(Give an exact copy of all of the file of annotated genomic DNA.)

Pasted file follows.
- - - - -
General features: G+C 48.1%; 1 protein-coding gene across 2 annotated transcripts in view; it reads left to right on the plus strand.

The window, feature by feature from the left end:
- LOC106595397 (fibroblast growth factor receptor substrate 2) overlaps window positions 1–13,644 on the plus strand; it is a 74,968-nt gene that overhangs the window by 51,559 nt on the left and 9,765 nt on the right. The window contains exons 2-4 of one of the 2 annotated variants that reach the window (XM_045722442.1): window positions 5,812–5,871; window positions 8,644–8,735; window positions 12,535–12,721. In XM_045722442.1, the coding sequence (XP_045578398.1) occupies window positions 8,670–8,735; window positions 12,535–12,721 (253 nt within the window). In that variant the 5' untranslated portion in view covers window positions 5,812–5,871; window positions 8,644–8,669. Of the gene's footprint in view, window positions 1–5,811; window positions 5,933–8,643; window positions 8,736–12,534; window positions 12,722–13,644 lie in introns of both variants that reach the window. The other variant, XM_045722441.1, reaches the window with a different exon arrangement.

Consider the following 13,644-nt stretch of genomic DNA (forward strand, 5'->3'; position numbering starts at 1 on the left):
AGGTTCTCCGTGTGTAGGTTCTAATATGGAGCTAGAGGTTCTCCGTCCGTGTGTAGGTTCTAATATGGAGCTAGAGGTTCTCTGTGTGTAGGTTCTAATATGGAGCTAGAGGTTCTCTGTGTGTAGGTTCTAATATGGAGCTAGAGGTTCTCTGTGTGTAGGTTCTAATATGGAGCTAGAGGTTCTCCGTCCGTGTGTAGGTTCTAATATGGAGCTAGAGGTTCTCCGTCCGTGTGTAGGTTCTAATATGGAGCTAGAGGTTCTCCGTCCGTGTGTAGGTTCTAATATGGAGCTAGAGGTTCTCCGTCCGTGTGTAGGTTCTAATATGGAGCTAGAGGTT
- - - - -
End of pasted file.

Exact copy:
General features: G+C 48.1%; 1 protein-coding gene across 2 annotated transcripts in view; it reads left to right on the plus strand.

The window, feature by feature from the left end:
- LOC106595397 (fibroblast growth factor receptor substrate 2) overlaps window positions 1–13,644 on the plus strand; it is a 74,968-nt gene that overhangs the window by 51,559 nt on the left and 9,765 nt on the right. The window contains exons 2-4 of one of the 2 annotated variants that reach the window (XM_045722442.1): window positions 5,812–5,871; window positions 8,644–8,735; window positions 12,535–12,721. In XM_045722442.1, the coding sequence (XP_045578398.1) occupies window positions 8,670–8,735; window positions 12,535–12,721 (253 nt within the window). In that variant the 5' untranslated portion in view covers window positions 5,812–5,871; window positions 8,644–8,669. Of the gene's footprint in view, window positions 1–5,811; window positions 5,933–8,643; window positions 8,736–12,534; window positions 12,722–13,644 lie in introns of both variants that reach the window. The other variant, XM_045722441.1, reaches the window with a different exon arrangement.

Consider the following 13,644-nt stretch of genomic DNA (forward strand, 5'->3'; position numbering starts at 1 on the left):
AGGTTCTCCGTGTGTAGGTTCTAATATGGAGCTAGAGGTTCTCCGTCCGTGTGTAGGTTCTAATATGGAGCTAGAGGTTCTCTGTGTGTAGGTTCTAATATGGAGCTAGAGGTTCTCTGTGTGTAGGTTCTAATATGGAGCTAGAGGTTCTCTGTGTGTAGGTTCTAATATGGAGCTAGAGGTTCTCCGTCCGTGTGTAGGTTCTAATATGGAGCTAGAGGTTCTCCGTCCGTGTGTAGGTTCTAATATGGAGCTAGAGGTTCTCCGTCCGTGTGTAGGTTCTAATATGGAGCTAGAGGTTCTCCGTCCGTGTGTAGGTTCTAATATGGAGCTAGAGGTT